2021 Ford Mustang Mach 1

PHOENIX — Since it was first introduced back in 1964 — almost 60 years ago — Mustang has been on the short list of cars most everyone wants to own. For decades Ford has created its own Mustang ecosystem with an interconnected stable of high-performance offerings like the Boss 302 and 429, Mustang Bullitt offered three times — 2001, 2008 and 2019, Mach 1 and the super rare SVT Cobra R, with only 300 copies ever built — all in red, to name just a few of many over the years.


Now, for 2021 Mustang history is again being featured with the revival of the Mach 1 first introduced in 1968 as a 1969 model available only as a fastback and distinguished by a matte-black hood, hood pins, hood scoop, front and rear spoilers, and a louvered rear window. There were numerous optional upgrades both inside and out and a choice of three engines starting with the base 351-cubic-inch Windsor V-8, to a 390 and finally the 428-cubic-inch Cobra Jet with its “shaker” hood scoop, a Ram Air intake option.

Over the years, for better or worse, the Mach 1 moniker came and went with offerings in 1970, and a new Mach 1 body style for 1971-73 as the muscle car era began slowing down. 1974 saw the introduction of the Mustang II, a low point for the pony car as most will agree. That year also saw the return of the Mach I but this time in the Mustang II powered by an embarrassing 105 horsepower 2.8-liter V-6 engine. It took 48 seconds to reach 100 mph from a standing start. In 1975 Ford added a 5.0-liter V-8 that struggled to spit out 140-horsepower.

Fast forward nearly 25 years and Ford brings back the Mach 1 for the 2003-2004 model years powered by a 4.6-liter, 305 horsepower V-8 available with either a five-speed manual or four-speed automatic transmission. It can easily be summed up with one word — “meh.”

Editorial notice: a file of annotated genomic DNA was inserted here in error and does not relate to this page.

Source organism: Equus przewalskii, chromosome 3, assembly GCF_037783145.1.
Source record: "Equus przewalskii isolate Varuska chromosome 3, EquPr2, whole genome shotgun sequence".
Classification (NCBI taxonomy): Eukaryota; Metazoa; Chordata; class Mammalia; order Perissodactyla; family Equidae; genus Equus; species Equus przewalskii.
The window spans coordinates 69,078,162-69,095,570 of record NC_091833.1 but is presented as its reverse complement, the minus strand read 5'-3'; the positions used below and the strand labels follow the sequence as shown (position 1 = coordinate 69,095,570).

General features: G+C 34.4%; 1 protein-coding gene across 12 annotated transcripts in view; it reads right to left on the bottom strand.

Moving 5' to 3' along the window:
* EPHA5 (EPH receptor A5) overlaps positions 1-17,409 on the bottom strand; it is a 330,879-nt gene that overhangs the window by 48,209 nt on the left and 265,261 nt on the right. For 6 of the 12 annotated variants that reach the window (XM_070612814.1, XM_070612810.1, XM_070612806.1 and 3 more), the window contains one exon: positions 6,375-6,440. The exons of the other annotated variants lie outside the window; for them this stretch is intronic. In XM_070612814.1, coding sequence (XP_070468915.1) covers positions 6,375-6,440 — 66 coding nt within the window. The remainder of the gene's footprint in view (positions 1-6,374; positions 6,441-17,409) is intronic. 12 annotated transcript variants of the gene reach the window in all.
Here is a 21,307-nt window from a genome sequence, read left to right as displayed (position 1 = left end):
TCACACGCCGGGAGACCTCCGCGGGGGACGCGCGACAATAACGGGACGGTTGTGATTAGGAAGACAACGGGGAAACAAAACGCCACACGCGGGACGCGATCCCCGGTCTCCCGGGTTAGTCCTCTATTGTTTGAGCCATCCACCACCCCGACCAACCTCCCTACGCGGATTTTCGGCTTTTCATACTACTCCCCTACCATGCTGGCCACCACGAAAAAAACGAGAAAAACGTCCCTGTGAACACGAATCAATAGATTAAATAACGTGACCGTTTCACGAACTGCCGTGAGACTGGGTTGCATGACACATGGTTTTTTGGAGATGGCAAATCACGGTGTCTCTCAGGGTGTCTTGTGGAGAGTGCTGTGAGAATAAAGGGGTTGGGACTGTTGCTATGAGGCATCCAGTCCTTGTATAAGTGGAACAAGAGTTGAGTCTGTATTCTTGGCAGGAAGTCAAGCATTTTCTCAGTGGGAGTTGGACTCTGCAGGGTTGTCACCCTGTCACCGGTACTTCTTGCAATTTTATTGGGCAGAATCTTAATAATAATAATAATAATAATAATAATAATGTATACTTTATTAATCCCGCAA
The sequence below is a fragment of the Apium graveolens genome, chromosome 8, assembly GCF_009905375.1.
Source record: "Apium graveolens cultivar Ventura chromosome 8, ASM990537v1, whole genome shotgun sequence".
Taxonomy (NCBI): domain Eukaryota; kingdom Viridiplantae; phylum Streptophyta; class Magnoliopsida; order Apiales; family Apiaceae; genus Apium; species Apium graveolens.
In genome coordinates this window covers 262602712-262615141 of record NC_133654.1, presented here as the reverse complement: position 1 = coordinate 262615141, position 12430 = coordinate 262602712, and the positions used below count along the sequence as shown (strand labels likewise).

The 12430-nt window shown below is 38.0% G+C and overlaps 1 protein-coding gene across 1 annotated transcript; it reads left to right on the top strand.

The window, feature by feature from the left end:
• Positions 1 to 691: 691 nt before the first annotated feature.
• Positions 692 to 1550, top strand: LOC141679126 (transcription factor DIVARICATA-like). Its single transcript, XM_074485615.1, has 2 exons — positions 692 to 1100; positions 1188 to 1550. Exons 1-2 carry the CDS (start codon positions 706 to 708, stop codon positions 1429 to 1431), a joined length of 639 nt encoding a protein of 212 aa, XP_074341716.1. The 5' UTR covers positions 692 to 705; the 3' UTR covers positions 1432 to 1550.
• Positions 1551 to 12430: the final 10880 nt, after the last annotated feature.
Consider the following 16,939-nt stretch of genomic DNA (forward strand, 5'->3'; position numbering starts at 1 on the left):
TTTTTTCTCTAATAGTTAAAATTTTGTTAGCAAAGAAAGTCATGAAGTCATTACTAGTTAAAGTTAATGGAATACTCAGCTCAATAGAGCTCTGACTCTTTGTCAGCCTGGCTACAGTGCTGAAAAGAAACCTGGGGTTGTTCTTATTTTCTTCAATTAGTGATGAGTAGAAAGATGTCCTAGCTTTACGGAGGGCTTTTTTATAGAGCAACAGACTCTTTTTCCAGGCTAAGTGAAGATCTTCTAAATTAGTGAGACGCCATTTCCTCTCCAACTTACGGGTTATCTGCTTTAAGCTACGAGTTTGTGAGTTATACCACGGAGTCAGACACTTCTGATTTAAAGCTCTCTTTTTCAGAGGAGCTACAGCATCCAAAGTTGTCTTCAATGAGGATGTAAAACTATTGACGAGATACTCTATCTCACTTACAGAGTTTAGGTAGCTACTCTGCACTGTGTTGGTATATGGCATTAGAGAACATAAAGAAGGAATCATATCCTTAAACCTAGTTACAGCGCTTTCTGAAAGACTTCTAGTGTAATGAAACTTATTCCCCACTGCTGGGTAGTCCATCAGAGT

Now, after a long 17-year “Rip Van Winkle” like hibernation, Mach 1 returns to the Mustang lineup for 2021 as a limited-edition 5.0-liter 480 horsepower fastback only coupe filling the gap between the 460-horsepower GT and the 760-horsepower Shelby GT500 Mustang offerings. It’s faster, better handling, better sounding than the GT and much closer to the discontinued Mustang Bullitt with the same 480 horsepower and 420-pound-feet of torque. After my weeklong testing we deem it a legitimate success.

While introduced as a limited production model, Ford hasn’t commented on exactly what that means, nor did they address if it’s a one model year only. My guess is that sales demand will determine the answer to those unknowns.

While a far distant second to the GT500 it does get some of its performance parts including the standard Tremec 3160 automatic rev matching 6-speed manual transmission (including the same retro white cue ball shift knob as the Bullitt), oil cooler system, rear axle cooling system, rear toe link and lower diffuser, some of the Shelby’s unique suspension parts and tuning, intake manifold and oil-filter adapter. The Mach 1’s large lower front vents are also lifted from the Shelby GT350 that cools both the engine and transmission. Additionally, incandescent park and turn lamps are the same found on the Shelby.